So today it was quite amusing to read a plea for support from Gov. Scott Walker (R-Wisconsin) who is facing a recall.

He probably wasn't aware that I am a registered Democrat and one of the many people (many!) across the country who want to see his small-minded butt kicked out of office.

Here's part of the plea:

"This is it. The Wisconsin Recall election is less than four weeks away.
The liberal special interests and Washington insiders have sworn to spend tens of millions of dollars to defeat me. I need your help right now to beat back this senseless Recall.
Will you stand with me today? "

 He neglects anywhere in the email to mention that his anti-union, billionaire patrona, Diane Hendricks is loading him with cash. She's featured in the amusing video at the bottom.

After acting more like a Soviet bureaucrat than a democratically elected governor, Walker's email plea seems to indicated he is surprised that people are trying to get him removed?


The only thing missing from the email was a way to email him back so he could receive a link to this blog.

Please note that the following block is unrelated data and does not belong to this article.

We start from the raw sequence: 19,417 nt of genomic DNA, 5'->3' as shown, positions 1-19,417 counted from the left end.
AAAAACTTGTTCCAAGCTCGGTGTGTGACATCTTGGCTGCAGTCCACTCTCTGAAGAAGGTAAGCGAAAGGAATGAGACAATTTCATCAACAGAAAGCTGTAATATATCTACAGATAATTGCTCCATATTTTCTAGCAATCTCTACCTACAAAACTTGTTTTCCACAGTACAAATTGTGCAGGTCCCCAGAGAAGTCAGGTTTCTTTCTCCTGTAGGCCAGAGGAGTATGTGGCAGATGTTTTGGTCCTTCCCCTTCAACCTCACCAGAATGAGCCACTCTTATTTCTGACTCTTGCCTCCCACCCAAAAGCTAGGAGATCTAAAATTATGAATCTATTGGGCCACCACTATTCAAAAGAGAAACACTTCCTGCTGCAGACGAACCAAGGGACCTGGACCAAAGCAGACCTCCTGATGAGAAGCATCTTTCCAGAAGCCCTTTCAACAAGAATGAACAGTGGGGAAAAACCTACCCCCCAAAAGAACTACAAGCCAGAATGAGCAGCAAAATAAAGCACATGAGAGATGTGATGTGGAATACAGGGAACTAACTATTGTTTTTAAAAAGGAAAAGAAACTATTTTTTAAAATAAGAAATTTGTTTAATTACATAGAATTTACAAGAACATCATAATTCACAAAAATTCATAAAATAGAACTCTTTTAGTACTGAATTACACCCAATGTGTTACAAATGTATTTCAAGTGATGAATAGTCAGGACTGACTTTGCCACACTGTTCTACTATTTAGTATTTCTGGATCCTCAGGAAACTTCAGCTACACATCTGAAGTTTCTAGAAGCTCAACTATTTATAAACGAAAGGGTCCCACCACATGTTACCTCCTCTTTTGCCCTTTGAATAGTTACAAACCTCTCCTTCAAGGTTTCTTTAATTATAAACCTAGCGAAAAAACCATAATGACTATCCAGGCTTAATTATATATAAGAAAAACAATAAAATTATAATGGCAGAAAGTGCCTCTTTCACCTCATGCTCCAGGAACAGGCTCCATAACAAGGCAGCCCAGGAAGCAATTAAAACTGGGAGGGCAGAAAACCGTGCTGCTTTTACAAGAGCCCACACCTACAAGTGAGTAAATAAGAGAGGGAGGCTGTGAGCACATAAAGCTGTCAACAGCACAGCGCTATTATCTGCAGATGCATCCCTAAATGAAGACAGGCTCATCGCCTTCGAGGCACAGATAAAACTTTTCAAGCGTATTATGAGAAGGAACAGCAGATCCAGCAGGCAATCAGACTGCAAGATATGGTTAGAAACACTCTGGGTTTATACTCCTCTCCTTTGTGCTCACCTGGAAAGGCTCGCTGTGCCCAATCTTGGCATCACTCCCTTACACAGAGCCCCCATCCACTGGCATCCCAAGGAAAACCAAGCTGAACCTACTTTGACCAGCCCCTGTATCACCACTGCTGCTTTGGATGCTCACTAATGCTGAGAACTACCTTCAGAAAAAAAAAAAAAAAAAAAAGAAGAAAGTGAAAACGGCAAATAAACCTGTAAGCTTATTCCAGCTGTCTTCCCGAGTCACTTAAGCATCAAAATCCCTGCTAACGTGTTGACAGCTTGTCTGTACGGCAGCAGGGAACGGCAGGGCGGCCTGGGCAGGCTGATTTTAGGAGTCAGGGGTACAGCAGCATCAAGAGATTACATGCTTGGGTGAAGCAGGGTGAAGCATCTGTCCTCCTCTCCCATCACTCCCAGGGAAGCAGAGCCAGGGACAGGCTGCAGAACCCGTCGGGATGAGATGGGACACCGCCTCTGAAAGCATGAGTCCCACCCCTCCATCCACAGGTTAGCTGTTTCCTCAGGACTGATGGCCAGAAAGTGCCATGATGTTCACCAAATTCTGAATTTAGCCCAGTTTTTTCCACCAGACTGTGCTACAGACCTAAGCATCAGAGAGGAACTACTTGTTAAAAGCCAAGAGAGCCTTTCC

But that's ok.

I am sure within the hour there will be a followup email with the plea for a specific dollar donation.

Those always have a way to respond.

While I while away the hours, conferrin' with the flowers in my garden waiting, I think I'll reread some of the stories that explain why now-Gov. Scott Walker needs to go back to being a county politician, or better yet, joining the Fox News talking heads. I am sooooo tired of the old ones.

Ohhhhh.... And check out the video. It's about Walker's divide-and-conquer strategy. Plus it has some great music.

Walker recall: Even Fox News knows
Mother Jones Take: Oh Mother!
Dems Finally weigh in: Fundraiser for Walker opponent

Wednesday, May 02, 2012

The film 'Living Downstream's' message very clear

WATKINS GLEN, New York, USA - The crowd at the tiny Glen Theater to watch the film Living Downstream and to hear Sandra Steingraber (on whose book the film is based) was mostly true believers who think our environment is being polluted by uncaring (and greedy) corporations, poisoning us in the process.

And sometimes that poisoning results in cancer from contact with weed killers, pesticides and whatever-the-hell the chemicals are in that toxic cocktail used in hydro-fracking for natural gas.